Sickle Cell Disease

Microbiology

Global Health
Nursing
Research Briefs
Around & About
Point of View

In Bangladesh and more than 50 other developing countries, a pregnant woman's chance of surviving childbirth is improving with the help of a program started by the Mailman School of Public Health four years ago.

As many as 20,000 women in Bangladesh who develop complications during childbirth, such as hemorrhages, obstructed labor or infections, die each year because major urban hospitals are too far away and local government hospitals are not trained to perform emergency Caesarean sections, provide blood transfusions and carry out other emergency procedures. Globally, more than 500,000 women die each year and millions more are disabled from such obstetric complications. Developing countries account for 99 percent of these deaths.

But now, through the Mailman School's Averting Maternal Death and Disability (AMDD) program, services in existing facilities are being improved so that the procedures that can treat these childbirth complications can be performed. About 300 people from the countries involved in the program – which started in 1999 with a $50 million grant from the Bill and Melinda Gates Foundation – gathered in late October in Malaysia to share experiences and expertise.

"The conference was a great success because everyone heard about the progress of the many projects," says Dr. Deborah Maine, professor of clinical public health at the Mailman School and director of AMDD. "Before this, other maternal health conferences stressed the importance of the problem, but there was no coordinated effort to move programs forward. There are now more than 85 AMDD-supported projects."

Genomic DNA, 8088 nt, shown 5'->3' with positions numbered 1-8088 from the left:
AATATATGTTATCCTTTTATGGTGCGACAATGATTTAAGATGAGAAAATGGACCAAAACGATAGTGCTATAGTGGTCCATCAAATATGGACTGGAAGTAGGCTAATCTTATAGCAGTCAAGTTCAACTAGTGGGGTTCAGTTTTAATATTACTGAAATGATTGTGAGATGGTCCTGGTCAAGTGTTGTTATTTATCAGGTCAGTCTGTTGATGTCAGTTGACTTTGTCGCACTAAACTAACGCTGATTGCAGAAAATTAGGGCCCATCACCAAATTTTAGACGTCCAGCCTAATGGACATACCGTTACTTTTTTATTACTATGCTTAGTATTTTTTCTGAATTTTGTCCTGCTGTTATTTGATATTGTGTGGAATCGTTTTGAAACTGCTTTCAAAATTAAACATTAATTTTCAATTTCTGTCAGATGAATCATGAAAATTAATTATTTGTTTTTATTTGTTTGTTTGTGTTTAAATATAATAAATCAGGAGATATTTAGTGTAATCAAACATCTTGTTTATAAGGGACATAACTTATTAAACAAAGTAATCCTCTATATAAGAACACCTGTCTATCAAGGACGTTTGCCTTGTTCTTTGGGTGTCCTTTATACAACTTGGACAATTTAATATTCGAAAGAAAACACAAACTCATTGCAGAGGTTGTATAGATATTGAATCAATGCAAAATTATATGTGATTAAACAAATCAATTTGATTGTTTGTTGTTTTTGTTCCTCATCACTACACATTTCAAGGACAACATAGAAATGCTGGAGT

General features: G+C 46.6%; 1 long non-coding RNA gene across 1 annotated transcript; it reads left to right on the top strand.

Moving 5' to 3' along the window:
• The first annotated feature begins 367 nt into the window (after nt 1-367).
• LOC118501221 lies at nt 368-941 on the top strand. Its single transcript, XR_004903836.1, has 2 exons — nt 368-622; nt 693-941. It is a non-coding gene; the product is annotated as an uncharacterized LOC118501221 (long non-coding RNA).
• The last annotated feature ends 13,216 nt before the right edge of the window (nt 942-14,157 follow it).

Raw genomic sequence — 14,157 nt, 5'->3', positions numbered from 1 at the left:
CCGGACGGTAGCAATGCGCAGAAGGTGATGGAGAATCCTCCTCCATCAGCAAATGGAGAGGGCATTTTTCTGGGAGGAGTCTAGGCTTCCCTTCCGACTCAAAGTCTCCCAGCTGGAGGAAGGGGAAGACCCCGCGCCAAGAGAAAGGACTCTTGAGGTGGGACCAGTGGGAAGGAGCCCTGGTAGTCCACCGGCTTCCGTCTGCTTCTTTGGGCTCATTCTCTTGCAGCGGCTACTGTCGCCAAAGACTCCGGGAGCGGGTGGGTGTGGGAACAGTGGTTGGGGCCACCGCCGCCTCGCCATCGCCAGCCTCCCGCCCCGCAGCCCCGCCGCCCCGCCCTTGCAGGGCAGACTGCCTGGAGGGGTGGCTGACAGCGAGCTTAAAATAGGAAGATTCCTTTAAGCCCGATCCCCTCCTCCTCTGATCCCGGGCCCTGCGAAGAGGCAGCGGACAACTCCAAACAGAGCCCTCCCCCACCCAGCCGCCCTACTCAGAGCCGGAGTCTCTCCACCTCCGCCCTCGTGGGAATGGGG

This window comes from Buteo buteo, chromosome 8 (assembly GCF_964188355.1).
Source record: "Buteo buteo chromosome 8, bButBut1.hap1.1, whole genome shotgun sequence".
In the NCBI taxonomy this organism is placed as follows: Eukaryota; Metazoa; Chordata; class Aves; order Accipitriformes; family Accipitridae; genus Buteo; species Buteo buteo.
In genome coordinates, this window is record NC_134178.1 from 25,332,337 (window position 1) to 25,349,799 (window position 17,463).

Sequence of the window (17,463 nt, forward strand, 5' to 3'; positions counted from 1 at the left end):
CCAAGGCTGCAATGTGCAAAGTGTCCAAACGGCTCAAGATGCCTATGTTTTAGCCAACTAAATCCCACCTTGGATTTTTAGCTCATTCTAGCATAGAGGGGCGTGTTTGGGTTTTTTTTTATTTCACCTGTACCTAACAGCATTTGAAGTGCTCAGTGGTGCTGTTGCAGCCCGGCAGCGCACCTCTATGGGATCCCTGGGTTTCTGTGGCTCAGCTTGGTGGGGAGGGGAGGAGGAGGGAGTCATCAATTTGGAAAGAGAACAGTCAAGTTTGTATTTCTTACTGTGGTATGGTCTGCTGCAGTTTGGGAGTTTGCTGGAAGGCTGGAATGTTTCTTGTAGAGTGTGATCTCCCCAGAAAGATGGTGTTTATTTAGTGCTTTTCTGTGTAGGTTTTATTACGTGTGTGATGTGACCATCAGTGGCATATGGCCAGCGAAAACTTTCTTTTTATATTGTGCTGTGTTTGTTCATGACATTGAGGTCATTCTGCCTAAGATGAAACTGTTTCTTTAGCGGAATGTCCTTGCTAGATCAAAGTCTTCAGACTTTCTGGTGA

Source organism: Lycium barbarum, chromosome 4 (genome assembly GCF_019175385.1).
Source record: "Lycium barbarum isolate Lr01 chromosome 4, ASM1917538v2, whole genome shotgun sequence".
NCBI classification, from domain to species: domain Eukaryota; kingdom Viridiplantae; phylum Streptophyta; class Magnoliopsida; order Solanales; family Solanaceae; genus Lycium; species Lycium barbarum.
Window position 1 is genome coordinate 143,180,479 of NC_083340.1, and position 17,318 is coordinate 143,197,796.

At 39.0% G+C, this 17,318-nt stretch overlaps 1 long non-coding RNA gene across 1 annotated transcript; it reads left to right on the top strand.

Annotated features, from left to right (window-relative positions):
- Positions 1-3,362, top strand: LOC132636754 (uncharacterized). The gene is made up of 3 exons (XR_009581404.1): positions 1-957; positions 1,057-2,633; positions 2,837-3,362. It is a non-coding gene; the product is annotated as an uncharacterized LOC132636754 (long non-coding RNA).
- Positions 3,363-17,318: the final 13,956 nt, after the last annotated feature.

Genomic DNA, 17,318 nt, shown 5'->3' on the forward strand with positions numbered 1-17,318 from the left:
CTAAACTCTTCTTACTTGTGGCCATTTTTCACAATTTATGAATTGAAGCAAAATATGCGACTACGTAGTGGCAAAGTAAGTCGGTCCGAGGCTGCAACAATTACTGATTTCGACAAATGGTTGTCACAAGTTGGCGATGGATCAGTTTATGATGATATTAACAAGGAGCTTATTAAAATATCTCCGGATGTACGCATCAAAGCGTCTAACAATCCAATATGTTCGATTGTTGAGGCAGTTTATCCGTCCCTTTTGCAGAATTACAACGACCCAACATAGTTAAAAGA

Bangladesh's government, in collaboration with UNICEF, for example, is implementing a nationwide program supported by AMDD. The goal is to ensure availability of 24-hour emergency obstetric care services in all of its 59 district hospitals, which have about 50 beds each, and 120 of the country's subdistrict health complexes. More women are receiving services since the start of the program – district hospital deliveries have increased 54 percent; admissions of complicated cases have increased 127 percent; and Caesarean deliveries are up 56 percent.

Health care workers in Bangladesh, Afghanistan, Bhutan, India, Nepal, and Pakistan received competency-based training from JHPIEGO (a reproductive health organization affiliated with Johns Hopkins University) supported and guided by AMDD, says Dr. Zafarullah Gill, associate research scientist at the Mailman School and associate director of AMDD, and George Patterson, AMDD program coordinator.